Ephesians 2:3 (NASB95)

3 Among them we too all formerly lived in the lusts of our flesh, indulging the desires of the flesh and of the mind, and were by nature children of wrath, even as the rest.

Despite their similar histories, the hostility and hatred they shared for one another is legendary. Before there were Hatfields and McCoys, there were Jews and Gentiles. Their historic separation was both ethnic and religious in nature. Listen as Paul uses their historical name calling to describe the two groups past relationship.

Ephesians 2:11–12 (NASB95)

11 Therefore remember that formerly you, the Gentiles in the flesh, who are called “Uncircumcision” by the so-called “Circumcision,” which is performed in the flesh by human hands—12 remember that you were at that time separate from Christ, excluded from the commonwealth of Israel, and strangers to the covenants of promise, having no hope and without God in the world.

Foundational Reconciliation

Here is were we must pay close attention to the story. In Jesus Christ and through His cross these two hostile groups are reconciled to each other. Jesus becomes the peace between the groups and makes both groups into one new group. He abolishes the enmity in His flesh. In other words, He dies that they who were two hostile groups would become one group at peace.

Ephesians 2:14–15 (NASB95)

14 For He Himself is our peace, who made both groups into one and broke down the barrier of the dividing wall, 15 by abolishing in His flesh the enmity, which is the Law of commandments contained in ordinances, so that in Himself He might make the two into one new man, thus establishing peace,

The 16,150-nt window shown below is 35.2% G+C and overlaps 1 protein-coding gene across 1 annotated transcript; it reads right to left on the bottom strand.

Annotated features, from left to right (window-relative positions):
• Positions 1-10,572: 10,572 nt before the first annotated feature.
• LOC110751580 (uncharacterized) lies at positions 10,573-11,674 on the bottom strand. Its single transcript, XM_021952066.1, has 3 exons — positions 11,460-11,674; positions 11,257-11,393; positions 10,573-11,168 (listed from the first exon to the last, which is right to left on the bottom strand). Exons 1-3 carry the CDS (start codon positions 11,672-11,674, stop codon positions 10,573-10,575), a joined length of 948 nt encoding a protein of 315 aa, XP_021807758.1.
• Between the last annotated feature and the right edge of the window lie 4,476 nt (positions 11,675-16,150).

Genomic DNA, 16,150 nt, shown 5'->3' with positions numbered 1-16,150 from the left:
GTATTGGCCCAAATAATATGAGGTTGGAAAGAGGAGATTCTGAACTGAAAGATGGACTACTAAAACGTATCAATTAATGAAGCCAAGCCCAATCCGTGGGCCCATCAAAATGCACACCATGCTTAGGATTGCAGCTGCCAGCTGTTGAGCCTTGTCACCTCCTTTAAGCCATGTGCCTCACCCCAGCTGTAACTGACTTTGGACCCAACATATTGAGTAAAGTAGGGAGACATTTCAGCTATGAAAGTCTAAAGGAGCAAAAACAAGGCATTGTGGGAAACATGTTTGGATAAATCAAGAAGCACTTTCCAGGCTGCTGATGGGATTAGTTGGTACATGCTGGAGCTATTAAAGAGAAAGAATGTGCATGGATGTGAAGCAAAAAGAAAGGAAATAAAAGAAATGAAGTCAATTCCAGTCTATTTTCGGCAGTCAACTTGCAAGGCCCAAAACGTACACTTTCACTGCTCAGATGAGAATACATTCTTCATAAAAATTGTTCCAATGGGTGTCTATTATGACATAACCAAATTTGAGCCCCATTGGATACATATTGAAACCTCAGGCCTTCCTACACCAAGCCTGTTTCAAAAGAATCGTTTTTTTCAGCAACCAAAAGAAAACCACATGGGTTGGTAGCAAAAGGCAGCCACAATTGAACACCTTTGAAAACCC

And if that doesn’t shiver your timbers, listen carefully to what happens to this one new group.

Ephesians 2:16 (NASB95)

16 and might reconcile them both in one body to God through the cross, by it having put to death the enmity.

I am completely in awe of the manifold wisdom of God.

Did you hear the order of the reconciliation? The two groups were reconciled to each other first. They become one body; one new man first. Then they are reconciled, in one body to God. The Spirit of God accomplishes an incredible work of reconciliation in the two historically hostile groups, through the cross of Christ, before they are reconciled to the Father. The Spirit of God gives birth to the church in this unity.

And the grand implication is that our reconciliation to the Father is dependent on our reconciliation to each other.

Thus the command to be diligent to preserve the unity of the Spirit. This is the calling with which we have been called. We must walk worthy of this high calling. I join the Apostle and implore you to walk with all humility and gentleness. I implore you to walk with patience and to show tolerance for one another in love. We must not let the politics of our nation drive a wedge between those whom the Spirit of God reconciled. Finally, I implore you to not return to the hostility of our past, since Jesus died to establish our peace and to make us one new man. The glory of God in the very purpose of the church is at stake.

God’s glory is in the Church and in Christ Jesus

Ephesians 3:20–21 (NASB95)

20 Now to Him who is able to do far more abundantly beyond all that we ask or think, according to the power that works within us, 21 to Him be the glory in the church and in Christ Jesus to all generations forever and ever. Amen.